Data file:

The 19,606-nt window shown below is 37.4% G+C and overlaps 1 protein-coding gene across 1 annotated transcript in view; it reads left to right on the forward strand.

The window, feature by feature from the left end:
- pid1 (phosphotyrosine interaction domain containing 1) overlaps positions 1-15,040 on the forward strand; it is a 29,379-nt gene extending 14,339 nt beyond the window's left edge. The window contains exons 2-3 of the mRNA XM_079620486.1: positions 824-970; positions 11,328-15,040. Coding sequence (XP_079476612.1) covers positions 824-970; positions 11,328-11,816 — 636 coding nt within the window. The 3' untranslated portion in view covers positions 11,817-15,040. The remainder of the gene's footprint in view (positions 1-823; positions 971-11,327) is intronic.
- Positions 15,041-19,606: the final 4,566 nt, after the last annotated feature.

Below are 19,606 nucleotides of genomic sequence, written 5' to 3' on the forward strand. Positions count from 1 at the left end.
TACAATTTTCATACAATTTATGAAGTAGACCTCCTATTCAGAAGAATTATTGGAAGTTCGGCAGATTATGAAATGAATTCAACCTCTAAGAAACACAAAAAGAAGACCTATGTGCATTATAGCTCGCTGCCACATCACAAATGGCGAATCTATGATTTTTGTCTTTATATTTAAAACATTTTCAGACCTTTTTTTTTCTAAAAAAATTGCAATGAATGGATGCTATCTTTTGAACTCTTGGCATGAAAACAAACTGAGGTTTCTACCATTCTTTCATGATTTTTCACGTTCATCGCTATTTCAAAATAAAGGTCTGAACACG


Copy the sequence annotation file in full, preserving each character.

The 19,606-nt window shown below is 37.4% G+C and overlaps 1 protein-coding gene across 1 annotated transcript in view; it reads left to right on the forward strand.

The window, feature by feature from the left end:
- pid1 (phosphotyrosine interaction domain containing 1) overlaps positions 1-15,040 on the forward strand; it is a 29,379-nt gene extending 14,339 nt beyond the window's left edge. The window contains exons 2-3 of the mRNA XM_079620486.1: positions 824-970; positions 11,328-15,040. Coding sequence (XP_079476612.1) covers positions 824-970; positions 11,328-11,816 — 636 coding nt within the window. The 3' untranslated portion in view covers positions 11,817-15,040. The remainder of the gene's footprint in view (positions 1-823; positions 971-11,327) is intronic.
- Positions 15,041-19,606: the final 4,566 nt, after the last annotated feature.

Below are 19,606 nucleotides of genomic sequence, written 5' to 3' on the forward strand. Positions count from 1 at the left end.
TACAATTTTCATACAATTTATGAAGTAGACCTCCTATTCAGAAGAATTATTGGAAGTTCGGCAGATTATGAAATGAATTCAACCTCTAAGAAACACAAAAAGAAGACCTATGTGCATTATAGCTCGCTGCCACATCACAAATGGCGAATCTATGATTTTTGTCTTTATATTTAAAACATTTTCAGACCTTTTTTTTTCTAAAAAAATTGCAATGAATGGATGCTATCTTTTGAACTCTTGGCATGAAAACAAACTGAGGTTTCTACCATTCTTTCATGATTTTTCACGTTCATCGCTATTTCAAAATAAAGGTCTGAACACG